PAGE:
Holding Antisemites Accountable.

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Jewish Professor Parts Way with MIT Over Antisemitic Colleagues

UPDATE February 21, 2024: Karchmer has sine been hired at Yeshiva University; more here.

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A Jewish MIT professor resigned his position last month after concluding that he could no longer work amid the rampant antisemitism that has displayed itself on campus since October 7.

Mauricio Karchmer, a Mexican Jew who was trained in computer science at Hebrew University, wrote in The Free Press that it wasn’t until the reaction to the events of last fall’s Hamas massacre that he was forced to reconsider his dream job.

He wrote that following the barbaric terrorist attack that killed 1,200 Israelis, he emailed the head of his department encouraging her to issue a statement of support for Israelis and Jews. Karchmer said such statements had been issued in the wake of George Floyd‘s murder and after a wave of anti-Asian violence – so he expected similar sympathy for Jews. 

But, like many around the country who had seen their companies and bosses convey public sympathy in the aftermath of horrible events that impacted other minority communities, Karchmer saw his boss fall far short of the mark with her statement.

The Monday after October 7, he wrote that the head of his department “and its office of Diversity, Equity, and Inclusion (DEI) sent out a message titled “A time for community support of each other.”‘

‘The message was riddled with equivocations, without mentioning the barbarity of Hamas’s attack … I was shocked that my institution – led by people who are meant to see the world rationally – could not simply condemn a brutal terrorist act,’ he wrote.

Over the next several weeks, Karchmer saw antisemitic protests begin on the MIT campus, during which students shouted ‘Free Palestine’ and ‘From the river to the sea.’

Even more shocking to the former finance executive was when his colleagues began supporting the students behavior.

Sophia Hasenfus, a Diversity, Equity, and Belonging Officer at MIT liked an X post on October 17 that claimed Israel ‘doesn’t have a right to exist,’ because ‘like the US,’ it is ‘an illegitimate settler-colony.’

One day later, a ‘renowned’ neuroscientist at the university posted that Israel is committing ‘genocide.’ The professor, Nancy Kanwisher, then posted that her department is looking for a ‘diverse pool of candidates’ to fill a tenure-track position.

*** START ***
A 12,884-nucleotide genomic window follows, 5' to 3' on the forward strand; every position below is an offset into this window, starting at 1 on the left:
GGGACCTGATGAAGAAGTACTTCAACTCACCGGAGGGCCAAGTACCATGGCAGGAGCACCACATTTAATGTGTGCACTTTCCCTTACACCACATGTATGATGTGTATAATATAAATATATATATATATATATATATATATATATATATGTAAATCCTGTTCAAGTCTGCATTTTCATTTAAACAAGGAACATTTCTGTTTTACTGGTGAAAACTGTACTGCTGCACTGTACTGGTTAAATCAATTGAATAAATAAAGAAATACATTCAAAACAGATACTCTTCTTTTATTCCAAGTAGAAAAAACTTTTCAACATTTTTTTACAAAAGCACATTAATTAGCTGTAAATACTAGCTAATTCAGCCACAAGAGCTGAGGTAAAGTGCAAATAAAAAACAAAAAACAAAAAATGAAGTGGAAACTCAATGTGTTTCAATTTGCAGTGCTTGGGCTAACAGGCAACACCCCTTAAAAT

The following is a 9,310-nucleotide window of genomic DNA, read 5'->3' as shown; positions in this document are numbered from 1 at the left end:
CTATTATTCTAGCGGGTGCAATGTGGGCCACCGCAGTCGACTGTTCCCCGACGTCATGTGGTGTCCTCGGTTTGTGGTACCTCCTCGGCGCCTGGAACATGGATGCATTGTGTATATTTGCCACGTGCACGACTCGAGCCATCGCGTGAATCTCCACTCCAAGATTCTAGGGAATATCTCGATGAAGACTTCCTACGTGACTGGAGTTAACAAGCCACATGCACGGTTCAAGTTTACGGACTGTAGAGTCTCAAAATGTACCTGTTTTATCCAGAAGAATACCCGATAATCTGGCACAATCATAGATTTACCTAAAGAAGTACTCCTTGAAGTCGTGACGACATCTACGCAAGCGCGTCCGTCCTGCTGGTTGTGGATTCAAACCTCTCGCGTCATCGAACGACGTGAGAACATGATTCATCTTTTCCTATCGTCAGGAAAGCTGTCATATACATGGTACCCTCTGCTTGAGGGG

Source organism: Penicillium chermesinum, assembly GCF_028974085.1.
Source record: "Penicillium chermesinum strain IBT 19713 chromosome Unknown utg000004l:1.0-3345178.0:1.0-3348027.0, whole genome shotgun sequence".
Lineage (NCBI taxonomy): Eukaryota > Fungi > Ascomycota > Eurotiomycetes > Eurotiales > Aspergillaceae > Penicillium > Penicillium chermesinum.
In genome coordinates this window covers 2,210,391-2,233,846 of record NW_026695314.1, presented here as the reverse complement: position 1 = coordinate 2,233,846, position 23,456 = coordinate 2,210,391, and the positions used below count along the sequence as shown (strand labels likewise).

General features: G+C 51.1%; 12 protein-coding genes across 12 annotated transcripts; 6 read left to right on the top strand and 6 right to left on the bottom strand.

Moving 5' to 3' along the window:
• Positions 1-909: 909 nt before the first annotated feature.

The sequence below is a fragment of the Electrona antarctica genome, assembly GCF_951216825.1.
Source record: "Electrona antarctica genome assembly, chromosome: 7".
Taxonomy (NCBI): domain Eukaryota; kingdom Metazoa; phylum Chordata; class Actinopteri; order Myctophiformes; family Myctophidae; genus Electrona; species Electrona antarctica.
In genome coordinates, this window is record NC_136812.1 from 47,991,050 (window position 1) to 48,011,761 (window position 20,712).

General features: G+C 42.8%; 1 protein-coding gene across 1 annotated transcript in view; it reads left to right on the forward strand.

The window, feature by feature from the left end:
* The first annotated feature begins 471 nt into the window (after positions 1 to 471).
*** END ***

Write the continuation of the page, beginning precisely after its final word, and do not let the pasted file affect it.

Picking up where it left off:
‘I remember thinking, with bitter irony, that Jewish academics need not apply,’ wrote Karchmer.

In November, MIT linguistics professor Michel DeGraff wrote that students who had gathered to chant for another intifada ‘have given me hope for the future.’

In the editorial, titled ‘Standing Together Against Hate: From the River to the Sea, From Gaza to MIT,’ he said that he’d taken his five-year-old daughter to one such protest.

Karchmer wrote that every part of the post-October 7 reaction on campus has been painful, but nothing moreso than ‘watching the Israeli and Jewish students – who comprise fewer than six percent of the MIT student body – suffer.’

He wrote that despite MIT president Sally Kornbluth’s disastrous testimony before congress in December, he does not believe ‘she is the problem.’

Along with several peers of her, Kornbluth infamously failed to unequivocally responded yes when asked if calling for the genocide of Jews violated MIT’s code of conduct.

‘I think the problem at MIT – and across American academia – runs much deeper than the figureheads,’ he wrote.

Students across the US have been radicalized by professors – like DeGraff – who push them toward progressive social justice values, Karchmer said. 

‘America’s brightest minds are being manipulated by a force they don’t even understand to adopt a narrow view of the world,’ Karchmer said.

This problem, the computer scientist concluded, means he can no longer agree to ‘train kids in algorithms, knowing they might one day spread this ideology even further through their advanced knowledge.’

Just eight days after Kornbluth et al.’s disastrous appearance before congress, Karchmer tendered his resignation over the objection of his boss.

‘I cannot continue teaching Algorithms to those who lack the most basic critical thinking skills or emotional intelligence. Nor can I teach those who condemn my Jewish identity or my support for Israel’s right to exist in peace with its neighbors,’ he wrote in his letter.